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The First Aluminum Automobiles
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The first sports car featuring an aluminum body was presented at the Berlin International Motor Show in 1899; the first engine with aluminum parts was made 2 years later when in 1901 Karl Benz, of Benz and Company, which would become Mercedes Benz, presented a new car for the prestigious race in Nice (France).  As with the yacht Defender, the lightweighting provided by aluminum added to the successful performance of the car, but difficulties in metal working, lack of knowledge and the high price of aluminum prohibited its use in early mass production.

Cast aluminum transmission housings and pistons have been commonly used in cars and trucks since the early 1900’s.  Aluminum and aluminum alloys appeared on the 1908 Bugatti, whose construction included extensive aluminum sand castings and formed aluminum body panels that were butt-welded with the use of the oxy-fuel torch and hand-worked to a polished condition. Pierce Arrow bodies were cast for several years - from 1912 until 1917 or 1918. The cast bodies were enormous sand castings and were often welded as part of the assembly process.  The casting thickness was between 1/4 and 1/8 in. thick, and the bodies were of good appearance, durable and structurally sound.  The six-cylinder engines produced by Pierce-Arrow were cast in pairs and secured to aluminum crankcases.  Europeans in particular were very fond of aluminum and, during the 1920’s and 1930’s, made quite artistic automotive bodies using the material.  Beautiful limited production custom and racing coachwork for automobiles of the 1930’s exhibited extremely fine aluminum metal art work that reached its pinnacle during this period.  Today, cast products, primarily engine and other under-the-hood components make up more than half of the aluminum used in cars.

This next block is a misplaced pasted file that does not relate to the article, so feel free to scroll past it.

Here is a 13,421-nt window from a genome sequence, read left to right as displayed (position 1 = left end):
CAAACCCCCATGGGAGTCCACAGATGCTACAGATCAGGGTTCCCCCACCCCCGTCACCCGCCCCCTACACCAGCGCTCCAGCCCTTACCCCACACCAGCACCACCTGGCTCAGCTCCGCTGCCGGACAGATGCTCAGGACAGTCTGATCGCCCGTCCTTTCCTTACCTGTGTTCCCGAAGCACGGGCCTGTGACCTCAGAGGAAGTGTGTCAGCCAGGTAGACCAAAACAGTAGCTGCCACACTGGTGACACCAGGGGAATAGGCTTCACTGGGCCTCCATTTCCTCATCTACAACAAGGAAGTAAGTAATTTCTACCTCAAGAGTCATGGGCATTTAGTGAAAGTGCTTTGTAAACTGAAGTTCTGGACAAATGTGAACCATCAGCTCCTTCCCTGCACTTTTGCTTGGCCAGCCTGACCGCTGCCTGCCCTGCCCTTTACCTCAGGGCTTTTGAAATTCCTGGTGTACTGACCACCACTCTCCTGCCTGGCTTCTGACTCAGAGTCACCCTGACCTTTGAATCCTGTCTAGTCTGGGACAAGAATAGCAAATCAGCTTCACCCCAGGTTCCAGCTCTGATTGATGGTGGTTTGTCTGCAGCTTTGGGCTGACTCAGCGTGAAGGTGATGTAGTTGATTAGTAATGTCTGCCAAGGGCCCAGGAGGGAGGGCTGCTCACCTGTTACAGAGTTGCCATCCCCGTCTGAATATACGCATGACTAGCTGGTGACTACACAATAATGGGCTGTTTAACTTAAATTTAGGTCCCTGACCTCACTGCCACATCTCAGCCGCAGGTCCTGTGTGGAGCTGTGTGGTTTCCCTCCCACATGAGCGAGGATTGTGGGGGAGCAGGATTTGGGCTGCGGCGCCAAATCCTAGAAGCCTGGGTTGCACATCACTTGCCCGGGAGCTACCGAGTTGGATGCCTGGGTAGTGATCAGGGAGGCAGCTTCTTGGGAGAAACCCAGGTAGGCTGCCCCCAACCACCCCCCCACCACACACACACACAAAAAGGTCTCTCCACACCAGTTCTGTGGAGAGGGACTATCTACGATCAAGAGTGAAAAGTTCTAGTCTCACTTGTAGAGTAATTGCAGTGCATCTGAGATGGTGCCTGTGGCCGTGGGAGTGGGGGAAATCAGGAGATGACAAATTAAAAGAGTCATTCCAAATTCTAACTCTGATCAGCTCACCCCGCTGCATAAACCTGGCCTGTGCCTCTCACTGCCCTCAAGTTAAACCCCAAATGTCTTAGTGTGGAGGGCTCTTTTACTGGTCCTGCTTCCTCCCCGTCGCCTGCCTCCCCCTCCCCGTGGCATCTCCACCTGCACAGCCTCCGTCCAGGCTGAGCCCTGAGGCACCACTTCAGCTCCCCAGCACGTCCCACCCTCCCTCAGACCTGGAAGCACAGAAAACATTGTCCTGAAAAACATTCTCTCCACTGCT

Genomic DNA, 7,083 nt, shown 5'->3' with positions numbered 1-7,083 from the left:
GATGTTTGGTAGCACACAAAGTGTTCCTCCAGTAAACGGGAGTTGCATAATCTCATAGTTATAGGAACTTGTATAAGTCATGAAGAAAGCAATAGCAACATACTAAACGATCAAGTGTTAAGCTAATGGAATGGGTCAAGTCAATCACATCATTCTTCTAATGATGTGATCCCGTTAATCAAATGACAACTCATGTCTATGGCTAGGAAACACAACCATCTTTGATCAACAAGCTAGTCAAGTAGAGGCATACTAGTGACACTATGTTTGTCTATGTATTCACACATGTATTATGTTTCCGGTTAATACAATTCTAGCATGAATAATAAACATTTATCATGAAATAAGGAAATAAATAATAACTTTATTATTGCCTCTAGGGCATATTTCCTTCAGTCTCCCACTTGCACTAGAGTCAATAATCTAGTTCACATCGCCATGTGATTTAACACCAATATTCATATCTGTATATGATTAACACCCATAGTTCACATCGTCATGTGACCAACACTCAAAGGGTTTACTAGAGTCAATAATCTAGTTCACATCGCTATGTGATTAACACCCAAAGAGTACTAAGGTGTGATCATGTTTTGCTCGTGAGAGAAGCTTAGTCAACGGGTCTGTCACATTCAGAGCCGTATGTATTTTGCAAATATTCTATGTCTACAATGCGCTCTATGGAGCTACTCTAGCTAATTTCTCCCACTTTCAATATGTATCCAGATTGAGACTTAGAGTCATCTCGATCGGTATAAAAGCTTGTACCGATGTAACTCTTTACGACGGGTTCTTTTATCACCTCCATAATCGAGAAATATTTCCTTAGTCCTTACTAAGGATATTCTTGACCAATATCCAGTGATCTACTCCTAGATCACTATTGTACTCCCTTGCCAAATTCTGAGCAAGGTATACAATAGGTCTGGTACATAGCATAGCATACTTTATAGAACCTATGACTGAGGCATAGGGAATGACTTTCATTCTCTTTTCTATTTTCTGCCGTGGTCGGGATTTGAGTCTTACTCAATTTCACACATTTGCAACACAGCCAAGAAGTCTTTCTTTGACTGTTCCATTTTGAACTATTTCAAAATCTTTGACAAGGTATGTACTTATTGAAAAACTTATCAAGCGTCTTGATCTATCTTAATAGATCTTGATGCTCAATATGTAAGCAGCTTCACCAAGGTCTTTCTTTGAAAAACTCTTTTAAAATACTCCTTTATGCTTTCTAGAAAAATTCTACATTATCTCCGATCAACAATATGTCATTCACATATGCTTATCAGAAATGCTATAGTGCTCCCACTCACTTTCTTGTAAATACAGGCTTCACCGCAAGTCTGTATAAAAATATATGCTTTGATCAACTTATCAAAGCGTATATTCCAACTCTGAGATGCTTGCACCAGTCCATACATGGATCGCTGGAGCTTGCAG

Photos of various aluminum automobiles including the 1901 Benz, the 1908 Bugatti, and the 1917 Pierce Arrow.

Lightweighting, driven by aluminum’s extraordinary high strength-to-weight ratio, continues to be an important requirement in the automotive industry today.  The 5000 series alloys are popular candidates to fill the rapidly growing need for automotive structural sheet.  In these applications, strength and corrosion resistance are needed but formability is also an important requirement.  Today, 6000 series extrusions are in use as part of automotive and light weight truck framework.  Anodizing is becoming the finish of choice for bonding applications where tolerances are tight and standard fasteners cannot be used.

This excerpt is taken from The Metallurgy of Anodizing Aluminum by Dr. Jude M. Runge.  In addition to providing a history of aluminum and a history of anodizing, the book makes a clear connection between corrosion science and the nucleation and growth of the anodic oxide, therefore demonstrating that the composition and microstructure of the base metal, as the source of the oxide, are inextricably linked to the process of oxide growth and development.  This is not a book that teaches one how to anodize, but a book that explains what happens when one anodizes.  The Metallurgy of Anodizing Aluminum, will be published by Springer Scientific Publishing, Co., and will be available in later this year.